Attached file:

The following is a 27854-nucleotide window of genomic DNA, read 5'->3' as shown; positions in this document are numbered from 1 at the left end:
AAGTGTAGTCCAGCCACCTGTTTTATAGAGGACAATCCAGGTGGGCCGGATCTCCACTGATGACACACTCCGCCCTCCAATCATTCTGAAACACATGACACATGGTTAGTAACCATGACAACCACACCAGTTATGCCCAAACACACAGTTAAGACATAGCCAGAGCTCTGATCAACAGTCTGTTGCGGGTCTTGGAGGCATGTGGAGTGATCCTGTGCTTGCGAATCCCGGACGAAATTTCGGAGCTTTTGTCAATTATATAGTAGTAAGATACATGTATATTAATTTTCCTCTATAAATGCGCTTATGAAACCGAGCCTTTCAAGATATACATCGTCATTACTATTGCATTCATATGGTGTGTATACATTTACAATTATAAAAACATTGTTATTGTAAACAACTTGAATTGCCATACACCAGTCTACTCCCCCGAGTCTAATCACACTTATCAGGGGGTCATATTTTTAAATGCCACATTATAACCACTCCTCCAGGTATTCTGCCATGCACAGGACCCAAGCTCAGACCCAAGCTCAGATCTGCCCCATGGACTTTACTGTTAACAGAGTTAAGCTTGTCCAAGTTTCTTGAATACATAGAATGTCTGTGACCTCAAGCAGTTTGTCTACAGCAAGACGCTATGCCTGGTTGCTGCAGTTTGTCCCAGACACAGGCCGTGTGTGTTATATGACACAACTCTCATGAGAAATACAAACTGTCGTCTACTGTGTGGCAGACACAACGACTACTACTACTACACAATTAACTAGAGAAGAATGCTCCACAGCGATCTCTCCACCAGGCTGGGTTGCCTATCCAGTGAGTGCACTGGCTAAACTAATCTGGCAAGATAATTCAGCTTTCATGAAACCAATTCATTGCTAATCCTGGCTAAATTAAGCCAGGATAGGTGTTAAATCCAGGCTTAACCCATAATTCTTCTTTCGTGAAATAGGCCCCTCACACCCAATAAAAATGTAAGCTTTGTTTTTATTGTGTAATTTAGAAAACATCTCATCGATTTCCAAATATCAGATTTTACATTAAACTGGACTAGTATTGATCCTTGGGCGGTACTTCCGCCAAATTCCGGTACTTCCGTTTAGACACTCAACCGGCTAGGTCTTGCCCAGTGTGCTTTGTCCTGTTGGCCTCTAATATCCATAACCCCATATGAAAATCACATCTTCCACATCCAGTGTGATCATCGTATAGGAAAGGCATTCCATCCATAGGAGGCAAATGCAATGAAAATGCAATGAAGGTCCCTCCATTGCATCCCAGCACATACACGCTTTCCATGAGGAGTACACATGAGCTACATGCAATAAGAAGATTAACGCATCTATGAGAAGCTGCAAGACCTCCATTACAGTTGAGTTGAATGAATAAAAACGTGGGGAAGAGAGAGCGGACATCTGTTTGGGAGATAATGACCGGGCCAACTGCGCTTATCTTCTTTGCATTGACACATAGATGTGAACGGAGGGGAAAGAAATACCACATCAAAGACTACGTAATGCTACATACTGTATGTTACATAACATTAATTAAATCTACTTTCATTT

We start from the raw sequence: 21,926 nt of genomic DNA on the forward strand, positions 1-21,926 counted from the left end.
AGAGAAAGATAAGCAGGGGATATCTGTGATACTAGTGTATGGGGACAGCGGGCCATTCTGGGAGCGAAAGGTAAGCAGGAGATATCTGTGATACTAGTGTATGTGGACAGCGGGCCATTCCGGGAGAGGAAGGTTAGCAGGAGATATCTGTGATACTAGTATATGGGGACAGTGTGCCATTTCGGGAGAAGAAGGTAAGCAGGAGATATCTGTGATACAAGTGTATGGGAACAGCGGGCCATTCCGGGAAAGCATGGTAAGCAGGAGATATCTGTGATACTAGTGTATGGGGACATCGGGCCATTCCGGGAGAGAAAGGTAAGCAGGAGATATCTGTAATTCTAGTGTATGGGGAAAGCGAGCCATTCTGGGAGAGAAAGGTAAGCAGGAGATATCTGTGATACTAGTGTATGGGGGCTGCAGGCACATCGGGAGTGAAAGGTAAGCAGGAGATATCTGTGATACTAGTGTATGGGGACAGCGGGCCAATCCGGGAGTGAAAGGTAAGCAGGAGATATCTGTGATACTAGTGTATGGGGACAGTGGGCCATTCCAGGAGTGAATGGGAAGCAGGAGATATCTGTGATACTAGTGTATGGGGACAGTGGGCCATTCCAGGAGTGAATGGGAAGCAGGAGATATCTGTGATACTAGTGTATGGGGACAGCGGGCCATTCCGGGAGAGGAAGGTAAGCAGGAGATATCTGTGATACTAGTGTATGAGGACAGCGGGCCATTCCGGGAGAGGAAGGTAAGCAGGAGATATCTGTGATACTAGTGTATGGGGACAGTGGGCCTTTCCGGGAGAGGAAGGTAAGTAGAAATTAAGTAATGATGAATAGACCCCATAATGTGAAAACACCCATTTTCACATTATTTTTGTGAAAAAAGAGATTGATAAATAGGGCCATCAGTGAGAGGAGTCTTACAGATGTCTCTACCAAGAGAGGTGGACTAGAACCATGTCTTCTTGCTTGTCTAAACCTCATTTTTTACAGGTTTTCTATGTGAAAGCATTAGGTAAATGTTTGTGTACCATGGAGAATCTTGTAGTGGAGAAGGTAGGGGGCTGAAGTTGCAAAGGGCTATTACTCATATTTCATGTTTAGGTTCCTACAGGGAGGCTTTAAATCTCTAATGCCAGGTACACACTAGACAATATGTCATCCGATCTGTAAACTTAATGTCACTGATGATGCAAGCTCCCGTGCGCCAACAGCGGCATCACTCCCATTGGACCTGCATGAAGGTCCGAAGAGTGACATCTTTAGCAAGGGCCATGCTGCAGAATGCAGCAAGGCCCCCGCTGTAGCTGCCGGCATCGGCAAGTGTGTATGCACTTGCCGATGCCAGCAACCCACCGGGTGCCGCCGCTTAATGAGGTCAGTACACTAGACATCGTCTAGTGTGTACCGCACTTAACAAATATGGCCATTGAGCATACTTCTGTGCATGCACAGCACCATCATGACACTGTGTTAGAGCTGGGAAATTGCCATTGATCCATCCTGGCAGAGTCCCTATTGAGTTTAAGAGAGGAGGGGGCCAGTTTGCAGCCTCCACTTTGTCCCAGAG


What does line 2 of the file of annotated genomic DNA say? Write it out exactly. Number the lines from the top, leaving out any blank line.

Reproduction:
AAGTGTAGTCCAGCCACCTGTTTTATAGAGGACAATCCAGGTGGGCCGGATCTCCACTGATGACACACTCCGCCCTCCAATCATTCTGAAACACATGACACATGGTTAGTAACCATGACAACCACACCAGTTATGCCCAAACACACAGTTAAGACATAGCCAGAGCTCTGATCAACAGTCTGTTGCGGGTCTTGGAGGCATGTGGAGTGATCCTGTGCTTGCGAATCCCGGACGAAATTTCGGAGCTTTTGTCAATTATATAGTAGTAAGATACATGTATATTAATTTTCCTCTATAAATGCGCTTATGAAACCGAGCCTTTCAAGATATACATCGTCATTACTATTGCATTCATATGGTGTGTATACATTTACAATTATAAAAACATTGTTATTGTAAACAACTTGAATTGCCATACACCAGTCTACTCCCCCGAGTCTAATCACACTTATCAGGGGGTCATATTTTTAAATGCCACATTATAACCACTCCTCCAGGTATTCTGCCATGCACAGGACCCAAGCTCAGACCCAAGCTCAGATCTGCCCCATGGACTTTACTGTTAACAGAGTTAAGCTTGTCCAAGTTTCTTGAATACATAGAATGTCTGTGACCTCAAGCAGTTTGTCTACAGCAAGACGCTATGCCTGGTTGCTGCAGTTTGTCCCAGACACAGGCCGTGTGTGTTATATGACACAACTCTCATGAGAAATACAAACTGTCGTCTACTGTGTGGCAGACACAACGACTACTACTACTACACAATTAACTAGAGAAGAATGCTCCACAGCGATCTCTCCACCAGGCTGGGTTGCCTATCCAGTGAGTGCACTGGCTAAACTAATCTGGCAAGATAATTCAGCTTTCATGAAACCAATTCATTGCTAATCCTGGCTAAATTAAGCCAGGATAGGTGTTAAATCCAGGCTTAACCCATAATTCTTCTTTCGTGAAATAGGCCCCTCACACCCAATAAAAATGTAAGCTTTGTTTTTATTGTGTAATTTAGAAAACATCTCATCGATTTCCAAATATCAGATTTTACATTAAACTGGACTAGTATTGATCCTTGGGCGGTACTTCCGCCAAATTCCGGTACTTCCGTTTAGACACTCAACCGGCTAGGTCTTGCCCAGTGTGCTTTGTCCTGTTGGCCTCTAATATCCATAACCCCATATGAAAATCACATCTTCCACATCCAGTGTGATCATCGTATAGGAAAGGCATTCCATCCATAGGAGGCAAATGCAATGAAAATGCAATGAAGGTCCCTCCATTGCATCCCAGCACATACACGCTTTCCATGAGGAGTACACATGAGCTACATGCAATAAGAAGATTAACGCATCTATGAGAAGCTGCAAGACCTCCATTACAGTTGAGTTGAATGAATAAAAACGTGGGGAAGAGAGAGCGGACATCTGTTTGGGAGATAATGACCGGGCCAACTGCGCTTATCTTCTTTGCATTGACACATAGATGTGAACGGAGGGGAAAGAAATACCACATCAAAGACTACGTAATGCTACATACTGTATGTTACATAACATTAATTAAATCTACTTTCATTT